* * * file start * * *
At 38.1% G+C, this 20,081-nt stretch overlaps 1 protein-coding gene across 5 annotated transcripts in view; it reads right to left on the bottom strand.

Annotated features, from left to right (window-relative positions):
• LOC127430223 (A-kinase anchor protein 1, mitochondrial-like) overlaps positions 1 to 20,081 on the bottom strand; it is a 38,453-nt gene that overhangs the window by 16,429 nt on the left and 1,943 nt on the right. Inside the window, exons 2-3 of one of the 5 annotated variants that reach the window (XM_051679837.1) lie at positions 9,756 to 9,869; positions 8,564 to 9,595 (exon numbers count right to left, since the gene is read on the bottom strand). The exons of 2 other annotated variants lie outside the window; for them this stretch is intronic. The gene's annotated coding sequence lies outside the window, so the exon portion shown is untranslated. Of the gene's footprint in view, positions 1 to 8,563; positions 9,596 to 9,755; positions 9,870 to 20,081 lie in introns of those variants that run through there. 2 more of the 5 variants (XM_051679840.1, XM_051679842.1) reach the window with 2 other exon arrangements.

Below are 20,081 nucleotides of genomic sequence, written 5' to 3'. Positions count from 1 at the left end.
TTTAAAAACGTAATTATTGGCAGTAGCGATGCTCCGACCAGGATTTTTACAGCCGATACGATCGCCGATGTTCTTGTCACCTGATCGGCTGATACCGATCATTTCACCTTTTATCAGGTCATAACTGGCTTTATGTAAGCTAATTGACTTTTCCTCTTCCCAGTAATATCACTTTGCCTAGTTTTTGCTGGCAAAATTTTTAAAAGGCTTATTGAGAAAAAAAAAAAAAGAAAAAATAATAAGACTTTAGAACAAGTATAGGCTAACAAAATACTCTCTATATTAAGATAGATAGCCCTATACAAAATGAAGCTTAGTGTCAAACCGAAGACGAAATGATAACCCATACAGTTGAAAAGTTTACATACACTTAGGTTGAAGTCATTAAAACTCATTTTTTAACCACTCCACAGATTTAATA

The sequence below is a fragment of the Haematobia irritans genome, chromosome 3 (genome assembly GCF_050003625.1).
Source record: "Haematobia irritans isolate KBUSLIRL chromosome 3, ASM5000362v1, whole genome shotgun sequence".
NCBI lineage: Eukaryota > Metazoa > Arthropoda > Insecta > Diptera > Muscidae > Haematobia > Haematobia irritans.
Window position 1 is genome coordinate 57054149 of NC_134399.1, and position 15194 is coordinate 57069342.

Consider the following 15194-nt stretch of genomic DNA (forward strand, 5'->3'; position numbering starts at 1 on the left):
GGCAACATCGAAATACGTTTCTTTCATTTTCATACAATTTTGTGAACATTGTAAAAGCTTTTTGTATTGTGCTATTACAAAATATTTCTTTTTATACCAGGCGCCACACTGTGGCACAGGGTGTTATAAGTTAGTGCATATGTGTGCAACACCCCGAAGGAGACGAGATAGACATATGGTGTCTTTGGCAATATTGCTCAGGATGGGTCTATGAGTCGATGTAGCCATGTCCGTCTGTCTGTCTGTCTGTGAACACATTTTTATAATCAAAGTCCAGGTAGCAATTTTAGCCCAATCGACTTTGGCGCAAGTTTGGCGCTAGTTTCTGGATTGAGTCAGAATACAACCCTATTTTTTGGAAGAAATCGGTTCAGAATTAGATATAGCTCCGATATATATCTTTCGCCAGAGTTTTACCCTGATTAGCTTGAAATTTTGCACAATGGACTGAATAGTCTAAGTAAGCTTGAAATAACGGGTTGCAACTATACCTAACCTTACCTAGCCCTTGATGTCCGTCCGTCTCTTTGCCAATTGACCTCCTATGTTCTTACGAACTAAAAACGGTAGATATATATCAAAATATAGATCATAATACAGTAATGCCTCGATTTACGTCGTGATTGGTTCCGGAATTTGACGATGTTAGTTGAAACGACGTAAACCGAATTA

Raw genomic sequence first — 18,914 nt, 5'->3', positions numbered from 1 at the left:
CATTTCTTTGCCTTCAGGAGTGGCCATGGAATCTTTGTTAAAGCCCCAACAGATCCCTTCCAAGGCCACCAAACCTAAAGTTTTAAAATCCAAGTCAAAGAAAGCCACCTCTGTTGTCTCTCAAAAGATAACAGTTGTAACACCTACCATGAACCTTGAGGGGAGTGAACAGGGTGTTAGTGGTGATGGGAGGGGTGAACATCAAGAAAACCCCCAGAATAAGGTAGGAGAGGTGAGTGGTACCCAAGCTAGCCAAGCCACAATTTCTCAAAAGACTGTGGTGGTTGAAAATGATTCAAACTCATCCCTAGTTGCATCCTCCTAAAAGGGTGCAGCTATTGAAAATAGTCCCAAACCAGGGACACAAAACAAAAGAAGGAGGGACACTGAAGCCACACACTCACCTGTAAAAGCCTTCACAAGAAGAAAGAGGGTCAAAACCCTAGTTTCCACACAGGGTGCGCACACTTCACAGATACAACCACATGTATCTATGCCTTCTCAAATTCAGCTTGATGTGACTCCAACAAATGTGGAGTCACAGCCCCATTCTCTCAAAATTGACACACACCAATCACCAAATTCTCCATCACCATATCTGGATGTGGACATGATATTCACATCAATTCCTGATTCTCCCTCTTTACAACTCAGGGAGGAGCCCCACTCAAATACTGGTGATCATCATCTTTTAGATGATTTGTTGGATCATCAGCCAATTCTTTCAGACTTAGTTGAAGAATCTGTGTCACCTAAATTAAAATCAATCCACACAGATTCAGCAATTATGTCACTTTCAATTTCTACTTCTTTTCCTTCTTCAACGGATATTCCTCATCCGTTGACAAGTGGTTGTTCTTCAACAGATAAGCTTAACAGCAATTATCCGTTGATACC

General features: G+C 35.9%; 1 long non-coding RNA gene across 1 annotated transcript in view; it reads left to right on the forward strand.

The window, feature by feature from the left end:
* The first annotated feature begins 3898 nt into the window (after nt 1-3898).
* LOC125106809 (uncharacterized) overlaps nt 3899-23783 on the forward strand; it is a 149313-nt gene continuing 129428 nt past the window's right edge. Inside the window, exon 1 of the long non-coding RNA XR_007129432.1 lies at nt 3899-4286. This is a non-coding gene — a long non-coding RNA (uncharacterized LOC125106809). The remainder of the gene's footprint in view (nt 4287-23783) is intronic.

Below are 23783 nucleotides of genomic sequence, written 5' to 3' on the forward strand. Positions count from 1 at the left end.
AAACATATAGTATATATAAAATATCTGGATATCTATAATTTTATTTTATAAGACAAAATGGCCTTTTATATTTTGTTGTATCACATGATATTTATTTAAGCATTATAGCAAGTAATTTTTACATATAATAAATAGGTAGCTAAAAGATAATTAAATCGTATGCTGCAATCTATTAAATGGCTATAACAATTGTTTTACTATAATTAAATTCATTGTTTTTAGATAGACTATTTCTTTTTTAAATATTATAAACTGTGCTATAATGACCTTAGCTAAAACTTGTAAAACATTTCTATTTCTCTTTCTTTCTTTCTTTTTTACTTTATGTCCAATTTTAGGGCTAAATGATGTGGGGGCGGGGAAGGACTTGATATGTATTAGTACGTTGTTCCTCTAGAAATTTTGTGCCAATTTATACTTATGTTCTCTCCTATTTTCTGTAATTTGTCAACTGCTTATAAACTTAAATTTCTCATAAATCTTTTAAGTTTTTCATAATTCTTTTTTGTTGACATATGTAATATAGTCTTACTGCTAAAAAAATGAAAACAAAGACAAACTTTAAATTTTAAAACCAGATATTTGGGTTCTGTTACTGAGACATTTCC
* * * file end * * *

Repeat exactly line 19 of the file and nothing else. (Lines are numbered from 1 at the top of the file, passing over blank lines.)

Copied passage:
AAACATATAGTATATATAAAATATCTGGATATCTATAATTTTATTTTATAAGACAAAATGGCCTTTTATATTTTGTTGTATCACATGATATTTATTTAAGCATTATAGCAAGTAATTTTTACATATAATAAATAGGTAGCTAAAAGATAATTAAATCGTATGCTGCAATCTATTAAATGGCTATAACAATTGTTTTACTATAATTAAATTCATTGTTTTTAGATAGACTATTTCTTTTTTAAATATTATAAACTGTGCTATAATGACCTTAGCTAAAACTTGTAAAACATTTCTATTTCTCTTTCTTTCTTTCTTTTTTACTTTATGTCCAATTTTAGGGCTAAATGATGTGGGGGCGGGGAAGGACTTGATATGTATTAGTACGTTGTTCCTCTAGAAATTTTGTGCCAATTTATACTTATGTTCTCTCCTATTTTCTGTAATTTGTCAACTGCTTATAAACTTAAATTTCTCATAAATCTTTTAAGTTTTTCATAATTCTTTTTTGTTGACATATGTAATATAGTCTTACTGCTAAAAAAATGAAAACAAAGACAAACTTTAAATTTTAAAACCAGATATTTGGGTTCTGTTACTGAGACATTTCC